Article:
Miami News-Record from Miami, Oklahoma on April 20, 1960 · Page 10
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Miami News-Record from Miami, Oklahoma · Page 10

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Miami, Oklahoma
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Wednesday, April 20, 1960
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Page 10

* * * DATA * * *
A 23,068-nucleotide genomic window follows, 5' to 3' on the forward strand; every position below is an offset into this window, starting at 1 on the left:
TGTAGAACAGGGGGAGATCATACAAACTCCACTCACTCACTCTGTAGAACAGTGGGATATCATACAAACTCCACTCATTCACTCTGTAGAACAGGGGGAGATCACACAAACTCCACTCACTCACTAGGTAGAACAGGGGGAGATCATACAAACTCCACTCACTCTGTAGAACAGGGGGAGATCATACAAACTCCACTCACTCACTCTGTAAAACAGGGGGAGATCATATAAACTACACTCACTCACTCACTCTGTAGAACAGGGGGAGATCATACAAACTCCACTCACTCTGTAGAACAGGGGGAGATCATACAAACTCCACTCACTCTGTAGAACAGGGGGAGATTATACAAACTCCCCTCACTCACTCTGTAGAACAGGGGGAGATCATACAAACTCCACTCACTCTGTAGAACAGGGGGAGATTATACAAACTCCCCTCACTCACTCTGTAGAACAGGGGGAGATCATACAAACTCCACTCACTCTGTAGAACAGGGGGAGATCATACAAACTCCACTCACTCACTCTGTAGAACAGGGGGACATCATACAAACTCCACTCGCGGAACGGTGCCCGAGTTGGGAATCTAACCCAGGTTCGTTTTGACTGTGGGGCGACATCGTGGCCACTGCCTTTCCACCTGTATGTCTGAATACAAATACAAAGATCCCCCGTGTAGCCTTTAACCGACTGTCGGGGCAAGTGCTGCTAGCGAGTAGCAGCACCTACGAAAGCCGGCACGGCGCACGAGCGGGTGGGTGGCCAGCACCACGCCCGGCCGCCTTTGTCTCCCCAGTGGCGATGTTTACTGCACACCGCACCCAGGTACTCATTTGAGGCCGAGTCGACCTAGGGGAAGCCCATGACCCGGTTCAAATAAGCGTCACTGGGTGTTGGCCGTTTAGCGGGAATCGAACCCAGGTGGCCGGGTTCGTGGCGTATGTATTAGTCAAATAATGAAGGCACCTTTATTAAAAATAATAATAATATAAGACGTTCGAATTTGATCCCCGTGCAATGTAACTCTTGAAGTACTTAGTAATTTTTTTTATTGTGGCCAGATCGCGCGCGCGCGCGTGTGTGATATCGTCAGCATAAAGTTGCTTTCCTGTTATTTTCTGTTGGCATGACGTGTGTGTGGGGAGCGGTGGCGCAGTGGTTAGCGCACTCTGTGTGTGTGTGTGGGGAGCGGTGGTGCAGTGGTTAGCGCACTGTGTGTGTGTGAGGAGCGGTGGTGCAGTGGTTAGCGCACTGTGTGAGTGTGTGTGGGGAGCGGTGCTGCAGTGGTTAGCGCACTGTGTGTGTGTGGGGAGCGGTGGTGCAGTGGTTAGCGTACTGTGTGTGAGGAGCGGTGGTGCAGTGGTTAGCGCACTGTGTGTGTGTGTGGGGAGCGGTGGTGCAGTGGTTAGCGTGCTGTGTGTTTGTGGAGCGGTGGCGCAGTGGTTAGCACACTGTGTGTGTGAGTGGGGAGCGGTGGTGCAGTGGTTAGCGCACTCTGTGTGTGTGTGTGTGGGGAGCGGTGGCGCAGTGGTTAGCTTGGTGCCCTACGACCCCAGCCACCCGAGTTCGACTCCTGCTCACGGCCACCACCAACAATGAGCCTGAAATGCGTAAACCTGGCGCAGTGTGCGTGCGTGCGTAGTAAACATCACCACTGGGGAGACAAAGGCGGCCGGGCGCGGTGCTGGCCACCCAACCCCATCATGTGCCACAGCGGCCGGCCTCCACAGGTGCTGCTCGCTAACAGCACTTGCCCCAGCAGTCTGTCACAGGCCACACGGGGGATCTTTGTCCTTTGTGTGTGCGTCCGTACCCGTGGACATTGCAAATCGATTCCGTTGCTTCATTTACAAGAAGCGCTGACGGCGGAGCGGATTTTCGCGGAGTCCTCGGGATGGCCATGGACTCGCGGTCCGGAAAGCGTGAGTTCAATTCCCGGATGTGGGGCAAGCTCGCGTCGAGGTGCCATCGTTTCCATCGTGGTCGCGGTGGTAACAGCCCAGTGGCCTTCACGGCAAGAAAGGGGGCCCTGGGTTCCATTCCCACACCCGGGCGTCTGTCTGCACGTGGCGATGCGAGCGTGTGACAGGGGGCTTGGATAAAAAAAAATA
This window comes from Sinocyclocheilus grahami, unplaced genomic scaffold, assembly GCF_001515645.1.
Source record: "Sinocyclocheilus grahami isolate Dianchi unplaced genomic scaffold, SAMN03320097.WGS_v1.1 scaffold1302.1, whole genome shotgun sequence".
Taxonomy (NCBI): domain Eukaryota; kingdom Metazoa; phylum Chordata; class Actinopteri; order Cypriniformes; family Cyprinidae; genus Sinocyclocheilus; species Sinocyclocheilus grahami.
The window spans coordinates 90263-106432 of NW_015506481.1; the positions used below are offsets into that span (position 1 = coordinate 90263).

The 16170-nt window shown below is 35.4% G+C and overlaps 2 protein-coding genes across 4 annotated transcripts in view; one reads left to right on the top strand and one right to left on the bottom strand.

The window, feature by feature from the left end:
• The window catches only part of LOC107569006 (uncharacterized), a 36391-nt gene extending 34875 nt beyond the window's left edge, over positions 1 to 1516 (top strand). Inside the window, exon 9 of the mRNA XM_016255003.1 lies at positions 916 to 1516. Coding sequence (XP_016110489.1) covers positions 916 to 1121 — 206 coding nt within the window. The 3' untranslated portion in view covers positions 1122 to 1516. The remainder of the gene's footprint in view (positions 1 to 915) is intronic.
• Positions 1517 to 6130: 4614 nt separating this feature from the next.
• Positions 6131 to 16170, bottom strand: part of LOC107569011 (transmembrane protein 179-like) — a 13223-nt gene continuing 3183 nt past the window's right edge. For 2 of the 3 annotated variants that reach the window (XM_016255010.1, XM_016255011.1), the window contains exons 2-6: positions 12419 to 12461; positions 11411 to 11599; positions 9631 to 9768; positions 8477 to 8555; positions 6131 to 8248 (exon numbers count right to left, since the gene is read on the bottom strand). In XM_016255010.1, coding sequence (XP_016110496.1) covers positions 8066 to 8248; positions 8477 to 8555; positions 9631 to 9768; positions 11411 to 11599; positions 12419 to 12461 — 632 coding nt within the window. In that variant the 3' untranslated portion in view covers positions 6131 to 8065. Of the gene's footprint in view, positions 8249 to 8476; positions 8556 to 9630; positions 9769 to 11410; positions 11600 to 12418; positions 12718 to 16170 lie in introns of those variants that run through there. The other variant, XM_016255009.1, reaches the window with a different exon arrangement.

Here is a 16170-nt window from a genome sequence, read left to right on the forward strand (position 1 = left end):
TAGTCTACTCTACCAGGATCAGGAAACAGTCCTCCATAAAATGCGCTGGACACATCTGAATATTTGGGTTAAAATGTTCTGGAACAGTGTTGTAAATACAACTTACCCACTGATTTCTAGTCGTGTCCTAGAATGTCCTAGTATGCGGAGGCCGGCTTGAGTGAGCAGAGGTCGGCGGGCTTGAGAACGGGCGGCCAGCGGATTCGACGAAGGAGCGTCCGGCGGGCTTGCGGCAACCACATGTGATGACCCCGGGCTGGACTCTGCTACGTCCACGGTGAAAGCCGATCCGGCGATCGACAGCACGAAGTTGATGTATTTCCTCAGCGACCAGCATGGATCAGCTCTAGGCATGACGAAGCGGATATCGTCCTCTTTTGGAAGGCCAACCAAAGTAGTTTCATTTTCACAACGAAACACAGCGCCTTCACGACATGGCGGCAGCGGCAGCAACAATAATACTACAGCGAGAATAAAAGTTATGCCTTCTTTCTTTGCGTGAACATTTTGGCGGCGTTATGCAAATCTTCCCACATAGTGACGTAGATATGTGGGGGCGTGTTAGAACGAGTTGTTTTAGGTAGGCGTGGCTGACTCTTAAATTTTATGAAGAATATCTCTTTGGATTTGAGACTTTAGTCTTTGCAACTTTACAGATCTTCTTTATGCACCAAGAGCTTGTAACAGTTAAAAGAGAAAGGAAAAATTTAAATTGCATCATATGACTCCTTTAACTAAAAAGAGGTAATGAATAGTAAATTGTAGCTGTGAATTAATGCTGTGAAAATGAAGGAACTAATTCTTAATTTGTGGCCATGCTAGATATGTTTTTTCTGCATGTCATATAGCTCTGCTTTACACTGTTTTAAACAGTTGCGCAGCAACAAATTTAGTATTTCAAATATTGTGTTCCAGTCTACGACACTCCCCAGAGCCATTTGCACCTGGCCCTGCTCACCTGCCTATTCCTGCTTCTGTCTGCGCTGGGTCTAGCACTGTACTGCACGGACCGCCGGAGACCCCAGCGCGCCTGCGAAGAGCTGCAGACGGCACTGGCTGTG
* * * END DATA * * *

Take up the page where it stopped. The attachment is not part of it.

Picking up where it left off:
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PAGE TEN MIAMI DAILY NEWS-RECORD/MIAMI, OKLAHOMA WEDNESDAY, APRIL 20, 1960$ ALLY OOP YEH...UMM! AN ( \ YES, OOP, POC \HE USUALLY I BECAUSE \KWLD \OUTWNK, IF DOC V THINKS IT ^ GETS WHAT HE I HE'LL PEELED ZS YEARS OFF HIS \ WX1LP BE J GOES AFTER, /STOP AT LIFE, ITD BE A. GREATER THING THAN BUILDING TH' TIME-MACHINEP TOO, DON'T/NOTHING HEP t-nO SET WHAT HE WANTS CAPTAIN EASY STILL NO SISN OPTWBHftVE FORTY AN AIRPORT, EAsyj I MINUTES' FUEL WE ARE LOST! J/5UPPW LEFT. MR. McKEE. W&MU6T FIMP AN AIRPORT BV THEM! ffHEM IT l& H0I5TEP U OWTO A FLAT CAR FOR DISPOSAL IN AN ATOMIC GKAVEYARP TIN AM WOW 1C ii PLAWT NEAR THE MAINE COAST A HISHLV RADIOACTIVE LIMIT TO K PISCARPEO IS LOWERED INTO A CRATE gy REMUTB CONTROL, STAY BACK AT LEAST 400 FEET! K) I960 by MEA, Inc. T.M. Rtg. U.S. Pat. OH L'lL ABNER VES,FOLKS-\ BUSTIN'IN AH KIN SAVE [ON OUR LAST . YOfO-oo A NIGHT: -., f CNA <7TOGETHER,* DOUBLE ^kTOSAVEUS WEOPIN7T A A MIZZUBLE HOLD OMTM ARM ] [T-5 0 B.'-HONEVMOON»M' 3.00 WAV NOT MEAN! MUCH TO I •*•*> ATATIME IN TH' WOODS WIF TRET .) HIS ED-JOO- </U.KETHlS- BEASTLY WOLF -GAL, A CAV-SHOMAL ] SHE WANTS BUT IT COULD MEAN A 1? FUND!! GOME J^.- ID-TALK SAM, BARGAINS.'/ J-OT TO HONEST ABE/.' MARTHA WAYNE UOWTHEH, PUCK/1 i, \ HE<SOTTI6D'UP ! ATTUECUMIC. L I 6LAD YOU COULD MAKE AT ALUM 1* HELLO, MARTHAJJUDSe MURDOCtC. MAKlfc SAY, WHERE'S / BUT HP MAV BE CftMCC I, Dfc RQ30Z5? ) ALONS UTER. STUDIO... YOU'LL HAVE TO £rt/i OUT THE REST OF TDHK5HT TAKIMSUPTHE MKENSUE JOE PALOOKA KALI.'.. DOWN.GIRL.' ..HEEL" SODON7LOOKUT ME, V STUPID JCHK.' NEXT TIME USE AN ASHTRAY/ SHORT RIBS VWAT« } 1STIU, VIRPN&? I MAVf THIS HEADACHE! D0W0R? HE-SENT ME TO A HSSAttMT'S AH IN MV HEAD: FRECKLES AND HIS FRIENDS OOF/-HOW COME" I'M NOT AS GOOD AS HE ( FRECKLES is PRETTY 300D OJ THE TfeMAPOLN/ HEMUSTPRACTfCE AT HOME OR. . SOMETHIN'/ PRICILLA'S POP OH, BOW HAZEL PROMISED ME A IN MY LUNCH.' MY FAVORITE// AN ITALIAN SANDWICH. 1 Norway Answer to. Previous Puzzl* ACROSS 1 Norway's capital 5 Product of Norway 9 One of Norway's phenomena is the "Midnight ti 12 Have on 13 Indigo 14 Age 15 French poet 17 Fall behind 18 Blackboard 19 Thistle-like plants 21 Rim 23 River in Soviet Union 24 Mother 27 Direction 29 Eat 32 Egg dish 34 Eloquent speaker 36 Strauss opera 37 Close again 38 Walked 39 Line of junction 41 Pronoun 42 Moisture 44 Sailing 1 vessel 46 Gift 49 Twilled fabric 53 Zodiac sign 54 Yeast 56 Bring forth young 57 Be overfond 58 Blackbirds 59 Metric measures 60 Short knife 61 Horse's gait DOWN 1 Night birds 2 Norwegian product 3 Buddhist priest 4 Declaim 5 Stroke 6 Joins 7 Row 8 Beg 9 Gypsums 10 Russian river 11 Scolds 16 Save 20 Soft drinks 22 Entrances in fences 24 Greatest 25 Persian poet 26 Music makers 28 Jewish religious book 30 Biblical sailor 31 Writer Gardner 33 Mineral veins 35 Give 40 Landed property 43 Fastens 45 Punitive 46 Prayer 47 Raise 48 Kind of light 50 Nevada city 51 Clasp 52 Essential being 55 Letter NEWSPAPER ENTERPRISE ASSff. CARNIVAL 'It holds 12 cubic feet of refrigerated food, 150 pounds pf frozen meat and just about all of my credit:" HOOPLE THATglSgARNOvJLOF COULD .SEAT A UPSTAGE Pi tf£ MOTH IMTO THE SfiDT- R.OPPED LIKE MOVIE/ IP AMOS OUT OUR WAY LISTEN HERE WOW, WORRY WART- VOU GOT TO CUT OUT THIS MACHIWE SHOP AN'BLACK- SMITH BLJSIMESS/ VOU'RE EVEKJ GETTIKJ 1 IT IM ' TH' HOUSE.' SHOP MOW—WE flUrt THAT? THIS 15 A PRAFTIM' OFFICE, BUT I THIMKHEW'S PROMOTED TOO <S}UICK.' PI ANU is FORTY-EISMT,, FORTV-NINe.FlFTY'.' HERE I COM£.. READY" OR NOT Remarks the Dentists Hear Too Frequently By HAL BOYLE NEW YORK (AP)—Remarks a dentist gets tired of hearing: "Here's one that will jaw you." "Seen any interesting new teeth lately?" "London bridge is falling down —and so is yours." "Generally speaking, I prefer a local anesthetic, so long as it numbs me all over." "Before you start to drill, let me tell you a story that will amuse you." "Ouch!" "Who fixes your teeth, Doc? They look awful sincere." "Can you do anything about our daughter? She is 12 and still sucks her thumb. We don't mind but her fiance objects." "Put the no*Bcaine needle in the v/allet, Doc. Then give me the bill." "Since you put in the new plates I can still say Ohio okay. But whenever I try to say Mississippi out loud, cabs drive up." "Certainly they look all right. But why is it when I laugh people around me seem so nervous?" "They may fit your mind, Doc, but they don't fit my mouth." "I don't quite know how to sa:?# it, doctor, but when you gave me the gas I had the strangest feeling. My,, what interesting wallpaper." "Ouch!" "Dear Doc, the gal in your office phoned to say it was time to have my teeth cleaned. Should I bring them in—or mail them?" "The bite looks nicer in the mirror, but I sure do miss the feel-,., ing of the teeth being together.'^ "You should have warned me," Doc. All I did was take one bite of an apple—and I hand you the result." "I'd rather not have the gold show if you can help it, but if it does have to show, don't spare the carats. I deal with the public, and it is part of my job to look impressive." "Just fix the one in front. I'm,, getting married soon, and afte,$r that you can fix them all. My husband-to-be works for the city." "Doc, when I say how much I appreciate what you've done for me, I'm not just beating my gums together—or am I?" Hollywood Glances! BY ERSKINE JOHNSON MEXICO CITY (NBA) — The dean of the screen's character actors, distinguished 70-year-old Vladimir Sokoloff of the Old World charm and modem views, didn't put it to me very mildly. "To h—,". he said, "with ALL the acting theories, including the Stanislavski method. Before he died in 1938, Stanislavski himself told me: 'Adapt and adjust, Vladimir. No longer accept my method letter for letter. The world is changing. Acting is changing and it will change even more." Fifty years ago Vladimir Sokoloff, veteran of a hundred movies in Germany, France and Hollywood and star of the stage, was one of Stanislavski's bright-eyed, eager beaver students. "I was tortured by him personally," Sokoloff chuckles. What Sokoloff learned brought him stardom in silent German movies, 10 y e a r s in Paris "when," he laughs, "I was a French actor," and important roles in Hollywood ever since 1937. Recently he appeared in the televised "For Whom the Bell Tolls," the only member of the TV cast who appeared in the movie version 17 years before. Today, playing the Wise Old Man of a sleepy Mexican village in "The Magnificent Seven," on location near here, Vladimir shudders at the world's dramatic coaches applying the Stanislav- ski acting method "so blindly." "It is foolish," he told me, his eyes bright and clear, "to use the same recies of 50 years ago. You can't play the same part as you played it 50 years ago. "Audiences are differe nt; countries are different; the world is different. All life is different. If he were alive today, Stanislavski would be different with his method, too." What is Sokoloff's method now? "I have learned," he said quietly, "to work by my five senses alone. It is not difficult to pretend one is eating hot soup. Yet when I appeared off Broadway not long ago in 'Power of Darkness," one critic said: " 'To watch Vladimir Sokoloff cat hot soup is a revelation.' "I laughed. What is so difficult about it? It is just the touch, the taste, the feel. Acting is as simple as that. The five senses. If you have talent, who needs any other method? If you have talent, there is little need to study any method." Sokoloff will be telling his own story soon in a book, "Letters to Myself," a Somerset Maugham- type summing up. But appearing in "For Whom the Bell Tolls" as a movie and then, 17 years later, as a TV show, Sokoloff doesn't even mention. "It wasn't THAT interesting," he laughted. South of the border cuff notes: TOUGH BIRD SOUTH BELMAR, N.J. (AP) A nearsighted alley cat has been waging a bloody battle for the conquest of a concrete ''cardinal. The imitation bird perches on the rim of a backyard bird bath. Twice it has been knocked to the ground, its painted plumage marred from the claws of the cat. The cat, its teeth cracked and out of line, seems to have learned nothing from its painful experiences. It goes on stalking and leaping. There's a rule of thumb, film writer William Roberts says, for U.S. motorists in Mexico. In case of a traffic accident, leap from your car and disappear. Several hours later show up at a police station and report your car was stolen the day before. Reason: All persons involved in traffic accidents, including witnesses, usually are locked to think things over before the wheels of Mexican law start turning. Health Post to Associate Dean OKLAHOMA CITY (AP) — Dr. Kirk T. Mosley, 54-year-old associate dean of the University of Oklahoma Medical School, will become acting state health commissioner May 1. Mosley's appointment was disclosed Tuesday after Dr. Grady Mathews announced his resignation from the $15,000 a year post. Mathews, 69, said he wants to *•-. slow his pace although he w5tj '•" continue as consultant for the department and consultant for the department of preventive medicine and public health at the OU School of Medicine. Mosley holds degrees from Tu- iane and Harvard Universities. He has been at OU since 1949 and last year was named associate dean. Mathews has been health com- ,& missioner for 21 years. He is' a graduate of the OU Medical School and formerly practiced at Britton. Mathews has considered retiring for several years, he said, finally making up his mind this spring. He expressed a desire to slow down and also pointed out the difficulties of operating the department on its present budget. The department was given an g,-, increase of $37,700 in funds by the *' last Legislature when it had asked for a boost of more than half a million dollars. The appropriation was $775,225 a year. The department receives almost as much from the federal government along with an estimated $300,000 a year in Fees. "I'm not going to get into a rocking chair," he said. "I just want to take a little of this night «* work off." , *i VIEW—Harry Belafonte gives his boy David, 2, a better look at the entries at a San Juan, Puerto Rico, race track. They backed a long-shot winner, \t>